“Filthy” kitchen facilities, inadequate hand-washing practices, and bugs in light fixtures were repeatedly noted in food-safety inspections of Kansas prisons conducted between January 2013 and July 2014, according to recent news reports. The monthly and sometimes less-frequent inspections were conducted by the Kansas Department of Corrections, with some of its employees reportedly working in the same facilities they inspected. Nineteen facilities were inspected, including seven of the state’s 10 prisons and satellite units, and 338 inspections were done. Some of them showed the same problems for months in a row. At a juvenile correctional facility in Topeka, KS, inspections revealed that proper temperature logs were not taken, hand-washing and glove use practices were not enforced, employees did not properly cover their hair, and food-safety training was not current. “Gloves worn to handle bread and meat patties used to touch face and pick item up off floor and touch door handles,” stated an April 2014 inspection report. The food-service contractor for most KS prisons is Aramark, a Philadelphia, PA-based provider of food, beverages and other services to convention centers, school districts and institutions such as prisons.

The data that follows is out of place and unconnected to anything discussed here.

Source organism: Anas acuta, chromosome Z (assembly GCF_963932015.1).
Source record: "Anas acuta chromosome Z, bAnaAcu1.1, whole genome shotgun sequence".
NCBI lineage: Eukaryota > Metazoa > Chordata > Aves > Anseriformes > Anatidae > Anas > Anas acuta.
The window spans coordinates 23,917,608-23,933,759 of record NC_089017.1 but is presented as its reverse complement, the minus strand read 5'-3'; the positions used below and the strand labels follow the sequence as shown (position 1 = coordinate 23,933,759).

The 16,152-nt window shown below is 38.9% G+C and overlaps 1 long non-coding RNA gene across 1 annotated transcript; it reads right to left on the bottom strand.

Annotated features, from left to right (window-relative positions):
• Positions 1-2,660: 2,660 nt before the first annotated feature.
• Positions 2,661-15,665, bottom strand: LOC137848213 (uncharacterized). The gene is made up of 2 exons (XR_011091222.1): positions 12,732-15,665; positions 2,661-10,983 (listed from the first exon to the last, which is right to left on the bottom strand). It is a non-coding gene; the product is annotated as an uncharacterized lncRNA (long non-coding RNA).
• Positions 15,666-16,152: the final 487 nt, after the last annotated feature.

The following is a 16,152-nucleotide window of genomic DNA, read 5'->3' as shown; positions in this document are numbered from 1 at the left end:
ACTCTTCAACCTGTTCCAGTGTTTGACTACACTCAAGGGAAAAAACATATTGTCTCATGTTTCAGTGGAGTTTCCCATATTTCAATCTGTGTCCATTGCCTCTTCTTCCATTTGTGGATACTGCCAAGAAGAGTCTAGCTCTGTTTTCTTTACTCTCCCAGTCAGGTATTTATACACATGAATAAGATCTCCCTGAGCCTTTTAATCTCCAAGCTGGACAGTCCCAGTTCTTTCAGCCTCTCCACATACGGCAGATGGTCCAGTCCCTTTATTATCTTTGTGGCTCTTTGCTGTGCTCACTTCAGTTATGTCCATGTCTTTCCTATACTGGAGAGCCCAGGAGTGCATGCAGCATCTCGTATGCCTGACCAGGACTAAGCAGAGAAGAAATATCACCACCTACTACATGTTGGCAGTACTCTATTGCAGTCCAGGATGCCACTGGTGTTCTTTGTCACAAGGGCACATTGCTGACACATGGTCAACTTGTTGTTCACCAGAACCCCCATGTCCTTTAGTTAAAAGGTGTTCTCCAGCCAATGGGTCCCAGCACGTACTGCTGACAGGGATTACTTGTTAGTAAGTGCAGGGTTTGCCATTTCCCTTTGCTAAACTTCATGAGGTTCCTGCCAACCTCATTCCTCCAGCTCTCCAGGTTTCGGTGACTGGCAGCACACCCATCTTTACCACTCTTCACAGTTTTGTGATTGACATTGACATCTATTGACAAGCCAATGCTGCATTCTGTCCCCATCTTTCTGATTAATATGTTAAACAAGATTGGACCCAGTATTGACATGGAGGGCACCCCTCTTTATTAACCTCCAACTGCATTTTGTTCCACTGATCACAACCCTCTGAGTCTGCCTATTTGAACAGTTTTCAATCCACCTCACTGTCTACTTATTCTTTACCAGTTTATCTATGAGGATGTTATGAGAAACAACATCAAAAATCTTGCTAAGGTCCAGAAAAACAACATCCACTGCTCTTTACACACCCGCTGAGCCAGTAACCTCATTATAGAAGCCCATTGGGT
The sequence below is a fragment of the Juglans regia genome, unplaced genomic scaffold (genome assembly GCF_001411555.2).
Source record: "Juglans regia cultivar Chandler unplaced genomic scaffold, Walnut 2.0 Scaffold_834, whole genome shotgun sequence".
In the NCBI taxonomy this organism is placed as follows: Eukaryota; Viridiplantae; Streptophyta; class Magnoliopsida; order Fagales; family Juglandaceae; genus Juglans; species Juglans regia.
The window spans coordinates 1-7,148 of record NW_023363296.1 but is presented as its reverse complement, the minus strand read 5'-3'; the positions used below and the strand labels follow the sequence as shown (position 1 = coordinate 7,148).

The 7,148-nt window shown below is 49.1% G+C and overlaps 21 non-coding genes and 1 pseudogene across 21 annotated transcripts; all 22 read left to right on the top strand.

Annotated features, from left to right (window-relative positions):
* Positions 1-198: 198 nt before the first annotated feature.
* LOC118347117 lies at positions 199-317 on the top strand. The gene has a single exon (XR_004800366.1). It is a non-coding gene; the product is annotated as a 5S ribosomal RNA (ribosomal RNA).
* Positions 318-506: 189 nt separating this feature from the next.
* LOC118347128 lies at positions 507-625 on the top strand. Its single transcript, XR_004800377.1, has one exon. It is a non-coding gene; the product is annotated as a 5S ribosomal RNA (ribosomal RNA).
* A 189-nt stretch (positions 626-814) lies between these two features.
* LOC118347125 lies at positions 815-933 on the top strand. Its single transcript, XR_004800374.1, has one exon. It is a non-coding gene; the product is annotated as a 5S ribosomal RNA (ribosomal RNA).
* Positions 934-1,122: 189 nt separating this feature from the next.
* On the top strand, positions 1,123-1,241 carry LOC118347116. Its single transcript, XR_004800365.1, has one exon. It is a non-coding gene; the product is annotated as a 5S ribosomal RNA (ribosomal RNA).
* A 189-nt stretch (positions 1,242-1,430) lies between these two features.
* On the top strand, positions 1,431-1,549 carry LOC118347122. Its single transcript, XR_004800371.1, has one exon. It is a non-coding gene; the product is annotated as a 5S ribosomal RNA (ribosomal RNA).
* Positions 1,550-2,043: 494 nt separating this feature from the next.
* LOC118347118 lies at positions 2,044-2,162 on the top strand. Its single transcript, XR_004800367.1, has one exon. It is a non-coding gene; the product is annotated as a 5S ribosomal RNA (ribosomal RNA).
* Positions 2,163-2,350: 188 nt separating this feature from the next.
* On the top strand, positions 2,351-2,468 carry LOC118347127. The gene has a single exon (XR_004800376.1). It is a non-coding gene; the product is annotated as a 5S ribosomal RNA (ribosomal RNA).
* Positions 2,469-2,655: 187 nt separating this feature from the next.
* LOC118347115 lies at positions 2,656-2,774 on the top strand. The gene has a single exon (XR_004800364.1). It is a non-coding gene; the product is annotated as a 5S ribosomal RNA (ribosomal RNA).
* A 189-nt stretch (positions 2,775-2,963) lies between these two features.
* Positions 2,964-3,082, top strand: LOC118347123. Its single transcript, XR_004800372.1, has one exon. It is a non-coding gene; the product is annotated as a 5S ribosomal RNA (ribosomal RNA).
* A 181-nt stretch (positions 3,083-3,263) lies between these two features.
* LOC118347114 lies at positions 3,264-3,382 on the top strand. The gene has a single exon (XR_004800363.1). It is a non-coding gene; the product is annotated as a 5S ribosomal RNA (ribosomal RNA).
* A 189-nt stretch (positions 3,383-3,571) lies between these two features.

Jeremy Barclay, spokesman for the Kansas Department of Corrections, told a state media outlet that hygiene issues are always a problem in prisons, and that people are being housed for whom “cleaning hasn’t always been a priority in their life.”

He added that, while the department can fine contractors or even cancel contracts, Aramark “has demonstrated it will take whatever administrative steps required to ensure that isn’t necessary.” Barclay also noted that prisons mainly deal with processed foods, so having problems related to insufficient cooking isn’t common. “The food is so processed, there’s not really a food safety risk,” he said.